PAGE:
16. Sep 1, 2015

### DoobleD

I found a link with the same trouble :
http://physics.stackexchange.com/qu...really-propagate-through-continuous-induction

Most people seem to be ok with the notion of E and B fields inducing each other. But one guy says basically: don't ask, the equations work, that's it. :D

I don't know what to believe but I have the feeling no one actually really know how to interpret EM waves propagation either. It might be a thing we can't really understand in an intuitive way. Then I'll leave it here too!

EDIT: I also like this point in the link above : "Upon further reading about Relativity and Electromagnetism I also have to wonder if the fundamental error I was making was treating the Electric Field and Magnetic Field as distinct entities when they really both seem to be manifestations of the same underlying "thing" namely what we call the Electromagnetic Field."

To me it is another way of saying that the two fields simply exist together, rather than the induce each other point of view.

Last edited: Sep 1, 2015
17. Sep 2, 2015

### vanhees71

It's very clear: The sources of the electromagnetic field are charge and current distributions. Only this interpretation is consistent with the notion of a relativistic local and causal field theory, which of course finds its extension in relativistic quantum-field theory.

For some reason the retarded solutions of the Maxwell equations are known as "Jefimenko equations", which is totally unjustified, because they go in fact at least back to Lorenz (the Danish physicist written without a t!). Anyway, you find the equations with the correct interpretation under the name Jefimenko equations in Wikipedia:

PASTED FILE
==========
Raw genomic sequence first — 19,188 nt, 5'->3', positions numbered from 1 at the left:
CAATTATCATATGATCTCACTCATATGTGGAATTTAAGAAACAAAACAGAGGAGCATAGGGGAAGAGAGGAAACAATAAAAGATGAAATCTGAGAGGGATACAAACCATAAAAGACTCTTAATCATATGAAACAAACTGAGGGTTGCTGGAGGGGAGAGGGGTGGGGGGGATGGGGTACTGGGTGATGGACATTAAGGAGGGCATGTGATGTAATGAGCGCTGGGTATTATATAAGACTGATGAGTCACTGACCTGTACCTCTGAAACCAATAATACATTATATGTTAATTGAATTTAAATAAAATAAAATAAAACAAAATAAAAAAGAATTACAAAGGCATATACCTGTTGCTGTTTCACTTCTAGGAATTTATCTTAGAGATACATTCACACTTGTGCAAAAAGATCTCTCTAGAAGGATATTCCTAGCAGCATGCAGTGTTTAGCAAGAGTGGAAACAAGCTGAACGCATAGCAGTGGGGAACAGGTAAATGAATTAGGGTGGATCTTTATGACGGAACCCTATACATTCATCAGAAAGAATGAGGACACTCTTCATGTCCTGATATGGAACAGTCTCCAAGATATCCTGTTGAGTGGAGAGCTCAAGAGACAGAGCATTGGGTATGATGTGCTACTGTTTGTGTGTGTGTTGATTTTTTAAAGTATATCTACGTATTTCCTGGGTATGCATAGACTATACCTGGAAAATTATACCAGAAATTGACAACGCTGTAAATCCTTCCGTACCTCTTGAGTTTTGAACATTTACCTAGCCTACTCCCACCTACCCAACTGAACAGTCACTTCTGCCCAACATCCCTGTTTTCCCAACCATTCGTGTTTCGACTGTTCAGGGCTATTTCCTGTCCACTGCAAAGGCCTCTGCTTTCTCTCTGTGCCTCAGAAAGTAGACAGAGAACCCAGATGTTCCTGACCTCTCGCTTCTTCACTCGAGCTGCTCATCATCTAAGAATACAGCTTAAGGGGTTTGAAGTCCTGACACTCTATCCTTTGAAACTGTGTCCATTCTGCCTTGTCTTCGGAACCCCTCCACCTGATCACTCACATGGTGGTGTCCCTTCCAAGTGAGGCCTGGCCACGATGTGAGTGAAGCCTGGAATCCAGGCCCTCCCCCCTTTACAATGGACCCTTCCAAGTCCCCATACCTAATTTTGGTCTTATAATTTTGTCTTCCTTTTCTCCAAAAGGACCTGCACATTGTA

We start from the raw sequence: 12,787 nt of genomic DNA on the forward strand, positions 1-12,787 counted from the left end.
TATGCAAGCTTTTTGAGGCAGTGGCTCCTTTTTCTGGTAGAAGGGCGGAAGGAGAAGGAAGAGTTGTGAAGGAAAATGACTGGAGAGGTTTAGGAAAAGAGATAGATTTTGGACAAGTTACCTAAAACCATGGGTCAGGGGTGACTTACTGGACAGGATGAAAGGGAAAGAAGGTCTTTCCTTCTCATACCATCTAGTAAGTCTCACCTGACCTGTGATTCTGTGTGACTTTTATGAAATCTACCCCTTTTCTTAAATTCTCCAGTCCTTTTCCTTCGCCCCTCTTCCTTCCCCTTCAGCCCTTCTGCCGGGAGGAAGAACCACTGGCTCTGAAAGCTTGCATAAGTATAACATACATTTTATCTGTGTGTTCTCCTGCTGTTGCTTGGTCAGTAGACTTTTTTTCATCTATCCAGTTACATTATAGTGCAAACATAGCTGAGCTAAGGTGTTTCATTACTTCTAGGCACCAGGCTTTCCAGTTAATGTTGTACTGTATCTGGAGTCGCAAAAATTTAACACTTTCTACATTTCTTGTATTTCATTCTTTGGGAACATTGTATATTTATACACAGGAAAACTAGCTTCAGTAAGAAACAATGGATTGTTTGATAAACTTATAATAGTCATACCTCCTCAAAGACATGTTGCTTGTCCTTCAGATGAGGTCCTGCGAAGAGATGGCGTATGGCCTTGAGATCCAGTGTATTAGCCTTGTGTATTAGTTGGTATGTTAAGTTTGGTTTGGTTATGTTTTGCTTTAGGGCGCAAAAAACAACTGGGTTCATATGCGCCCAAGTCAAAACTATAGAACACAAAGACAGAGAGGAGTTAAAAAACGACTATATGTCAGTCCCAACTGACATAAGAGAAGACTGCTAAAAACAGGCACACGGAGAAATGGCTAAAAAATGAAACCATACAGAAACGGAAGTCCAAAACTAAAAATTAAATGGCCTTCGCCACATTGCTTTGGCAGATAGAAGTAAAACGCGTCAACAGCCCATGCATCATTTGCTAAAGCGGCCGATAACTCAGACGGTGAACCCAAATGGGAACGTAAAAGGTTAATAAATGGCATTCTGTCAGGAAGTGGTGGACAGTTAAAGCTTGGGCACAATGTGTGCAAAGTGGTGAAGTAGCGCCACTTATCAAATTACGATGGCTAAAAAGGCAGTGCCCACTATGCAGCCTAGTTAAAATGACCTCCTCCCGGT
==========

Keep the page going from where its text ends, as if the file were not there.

https://en.wikipedia.org/wiki/Jefimenko's_equations

18. Sep 2, 2015

### DoobleD

I had a look at it after DaleSpam suggested it. I'd need more time to understand these, but I found something very interesting in the article this second time :

There is a widespread interpretation of Maxwell's equations indicating that spatially varying electric and magnetic fields can cause each other to change in time, thus giving rise to a propagating electromagnetic wave[5] (electromagnetism). However, Jefimenko's equations show an alternative point of view.[6] Jefimenko says, "...neither Maxwell's equations nor their solutions indicate an existence of causal links between electric and magnetic fields. Therefore, we must conclude that an electromagnetic field is a dual entity always having an electric and a magnetic component simultaneously created by their common sources: time-variable electric charges and currents."[7]